“Many of us feel that if we identify as doctors and share our name, then by default our hospital or community health care setting is known, and any stories we share could potentially be read by our patients or their relatives. When a patient comes to a health care professional they have every right to expect that the exchange of information and what happens during the course of their treatment is confidential.”

(For the record, as a rule, Full Fact does not use anonymous sources in its fact checks. For this feature article, we granted anonymity to some interviewees to enable them to specifically discuss the problems doctors have in speaking non-anonymously. We verified the identities and employment of each interviewee.)

Dr Julia Patterson from the Every Doctor campaigning organisation adds that even highly anonymised reports from individual hospitals can also put medical staff at risk - if there’s a limited number of a certain role at a hospital, for example, staff may feel that speaking to the press, even off record, could make their identity obvious. She says the group has been working to place stories from doctors into the media, most often anonymously. 

And there have been some successes in directing media attention towards their highlighted issues using anonymised accounts. For example, numerous stories in the coverage of PPE shortages came about because of doctors either speaking anonymously or speaking through groups like Every Doctor. 

But Patterson says that medical staff need to be able to speak up without fear of reprisal.  ”We are sent a lot of examples of doctors being criticised, bullied and even threatened with losing their jobs if they speak up about the realities on the frontline of this national crisis.” This has been reported throughout the crisis by the British media.

The Hospital Consultants and Specialists Association told Full Fact, “Current employment law means that if they whistleblow directly to the press it is unlikely they will be protected from action by employers or have a right to compensation.” The NHS provides guidance on reporting issues internally, however, there have been noted reported examples of senior staff, trusts, and controlling NHS bodies disciplining whistleblowers.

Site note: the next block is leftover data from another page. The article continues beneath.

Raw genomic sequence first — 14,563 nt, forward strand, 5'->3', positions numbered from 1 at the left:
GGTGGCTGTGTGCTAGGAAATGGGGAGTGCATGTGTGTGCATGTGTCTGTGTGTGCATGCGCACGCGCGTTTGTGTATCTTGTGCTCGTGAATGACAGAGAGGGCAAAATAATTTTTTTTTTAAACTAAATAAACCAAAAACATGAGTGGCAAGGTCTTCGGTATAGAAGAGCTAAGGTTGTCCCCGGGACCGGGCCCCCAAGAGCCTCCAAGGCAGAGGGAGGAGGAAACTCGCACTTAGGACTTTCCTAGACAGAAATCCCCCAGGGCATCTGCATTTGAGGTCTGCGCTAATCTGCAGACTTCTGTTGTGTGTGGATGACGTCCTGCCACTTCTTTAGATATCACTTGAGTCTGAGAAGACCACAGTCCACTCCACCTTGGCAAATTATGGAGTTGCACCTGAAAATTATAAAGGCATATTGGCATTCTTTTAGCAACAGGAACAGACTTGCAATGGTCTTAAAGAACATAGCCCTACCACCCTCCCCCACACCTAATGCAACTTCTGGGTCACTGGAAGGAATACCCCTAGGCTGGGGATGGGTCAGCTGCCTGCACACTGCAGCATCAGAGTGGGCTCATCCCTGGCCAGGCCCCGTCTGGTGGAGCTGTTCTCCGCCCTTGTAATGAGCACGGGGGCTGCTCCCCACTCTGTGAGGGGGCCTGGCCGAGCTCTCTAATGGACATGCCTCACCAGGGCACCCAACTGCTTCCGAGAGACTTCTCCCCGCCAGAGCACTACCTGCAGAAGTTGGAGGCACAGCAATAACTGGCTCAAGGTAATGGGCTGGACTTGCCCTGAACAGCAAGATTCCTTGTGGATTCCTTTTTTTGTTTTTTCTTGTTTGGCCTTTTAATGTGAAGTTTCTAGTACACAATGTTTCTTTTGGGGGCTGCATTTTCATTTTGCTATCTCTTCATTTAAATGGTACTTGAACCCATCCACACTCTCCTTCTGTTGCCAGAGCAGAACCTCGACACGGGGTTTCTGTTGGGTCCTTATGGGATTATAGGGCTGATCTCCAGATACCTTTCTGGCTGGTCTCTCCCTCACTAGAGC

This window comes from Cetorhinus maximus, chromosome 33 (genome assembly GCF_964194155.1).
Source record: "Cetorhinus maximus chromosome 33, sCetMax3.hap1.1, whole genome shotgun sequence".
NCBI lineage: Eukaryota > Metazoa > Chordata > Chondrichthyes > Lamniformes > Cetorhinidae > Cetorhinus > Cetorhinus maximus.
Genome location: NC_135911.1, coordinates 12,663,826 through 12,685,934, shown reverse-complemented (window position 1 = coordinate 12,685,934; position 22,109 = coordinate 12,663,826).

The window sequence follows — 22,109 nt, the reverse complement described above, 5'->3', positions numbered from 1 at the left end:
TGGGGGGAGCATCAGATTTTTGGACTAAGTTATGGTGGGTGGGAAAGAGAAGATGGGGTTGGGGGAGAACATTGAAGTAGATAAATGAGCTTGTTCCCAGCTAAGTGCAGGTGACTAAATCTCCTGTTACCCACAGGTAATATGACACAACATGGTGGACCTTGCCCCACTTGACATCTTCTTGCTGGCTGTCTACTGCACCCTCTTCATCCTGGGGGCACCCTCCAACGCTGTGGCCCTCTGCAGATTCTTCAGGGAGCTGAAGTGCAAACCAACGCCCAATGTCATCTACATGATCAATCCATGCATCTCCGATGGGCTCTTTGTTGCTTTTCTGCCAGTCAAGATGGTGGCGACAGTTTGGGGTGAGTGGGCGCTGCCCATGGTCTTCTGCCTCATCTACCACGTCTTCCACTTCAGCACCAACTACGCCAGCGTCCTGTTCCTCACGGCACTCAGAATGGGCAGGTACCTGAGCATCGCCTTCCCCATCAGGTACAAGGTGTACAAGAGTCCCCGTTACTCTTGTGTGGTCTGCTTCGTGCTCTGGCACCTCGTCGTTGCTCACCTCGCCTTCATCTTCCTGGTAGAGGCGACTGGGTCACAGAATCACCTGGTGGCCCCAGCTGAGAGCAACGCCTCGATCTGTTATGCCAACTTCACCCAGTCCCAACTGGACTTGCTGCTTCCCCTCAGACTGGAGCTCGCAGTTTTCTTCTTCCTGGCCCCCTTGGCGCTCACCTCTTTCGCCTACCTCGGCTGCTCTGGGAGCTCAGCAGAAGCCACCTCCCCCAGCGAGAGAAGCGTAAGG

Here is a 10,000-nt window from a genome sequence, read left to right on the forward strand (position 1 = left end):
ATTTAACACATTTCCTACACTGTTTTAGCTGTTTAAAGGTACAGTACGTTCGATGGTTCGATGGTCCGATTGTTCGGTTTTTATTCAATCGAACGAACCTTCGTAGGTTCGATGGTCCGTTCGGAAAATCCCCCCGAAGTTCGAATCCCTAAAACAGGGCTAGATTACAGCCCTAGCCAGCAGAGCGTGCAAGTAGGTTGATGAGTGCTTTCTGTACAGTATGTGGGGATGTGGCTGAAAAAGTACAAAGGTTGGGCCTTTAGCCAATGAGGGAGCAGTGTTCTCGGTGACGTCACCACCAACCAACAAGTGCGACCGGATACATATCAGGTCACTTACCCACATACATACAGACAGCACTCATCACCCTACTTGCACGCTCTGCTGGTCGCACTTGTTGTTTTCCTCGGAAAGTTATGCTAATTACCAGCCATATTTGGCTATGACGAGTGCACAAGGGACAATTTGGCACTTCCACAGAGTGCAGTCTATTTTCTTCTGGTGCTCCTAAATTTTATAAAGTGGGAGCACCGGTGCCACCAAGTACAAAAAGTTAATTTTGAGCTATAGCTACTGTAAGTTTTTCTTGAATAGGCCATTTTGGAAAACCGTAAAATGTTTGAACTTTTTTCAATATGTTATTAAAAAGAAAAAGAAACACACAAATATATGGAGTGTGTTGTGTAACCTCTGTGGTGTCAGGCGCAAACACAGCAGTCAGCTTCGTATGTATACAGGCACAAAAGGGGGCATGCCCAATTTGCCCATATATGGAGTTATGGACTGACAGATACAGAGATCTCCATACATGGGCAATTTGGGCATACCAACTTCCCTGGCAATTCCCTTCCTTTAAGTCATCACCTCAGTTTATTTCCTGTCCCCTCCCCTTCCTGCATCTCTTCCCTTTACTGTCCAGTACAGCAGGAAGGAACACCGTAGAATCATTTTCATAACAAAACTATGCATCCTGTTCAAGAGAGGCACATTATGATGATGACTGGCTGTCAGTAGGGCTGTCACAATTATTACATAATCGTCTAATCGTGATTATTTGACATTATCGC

The same boat

In late April a letter, sent to primary care staff detailing symptoms seen in some children with coronavirus, some without, became fodder for national headlines as people clung on to a small piece of information that confirmed a deep-seated fear. Medical professionals could be seen discussing the information, and what it meant, in real-time just as the wider public did. 

Another post warning about children falling ill after not being taken to the hospital (in fear of these spaces being at over capacity) spread in a similar way - it originated as a news report in Health Services Journal, and slowly shaped into a text based-meme indistinguishable from the myriad of others circulating online.

The letters’ appearance on social media seems to speak to medics’ own confusion and desire for more information on the developing crisis - medical professionals were sharing these shreds of insight with each other as much as they are sharing them with their patients. 

One paediatrician told Full Fact that they believed the spread of the letter about inflammatory symptoms in children across social media was a move by doctors to ensure that colleagues were as well informed as possible. The letter was sent by a clinical group in London, but when shared to social media it quickly gained national and even global recognition. 

“When something is new one cannot rely on case-control or other types of research. Much starts as anecdotes then reports of groups of patients with similar symptoms or who responded in a similar way to an intervention,” he said. “If they hadn’t shared doctors in the U.K. would each see 1 or 2 cases (as I have now done) and think nothing of it or just say that’s interesting.” 

The doctor said while it is likely that awareness of the inflammatory symptoms would have eventually spread outside of London, speed is important in a pandemic, and it led to national data collection on these conditions by the British Paediatric Surveillance Unit (BPSU). (The set of inflammatory symptoms the letter identified in April continues to make headlines and be the subject of study.)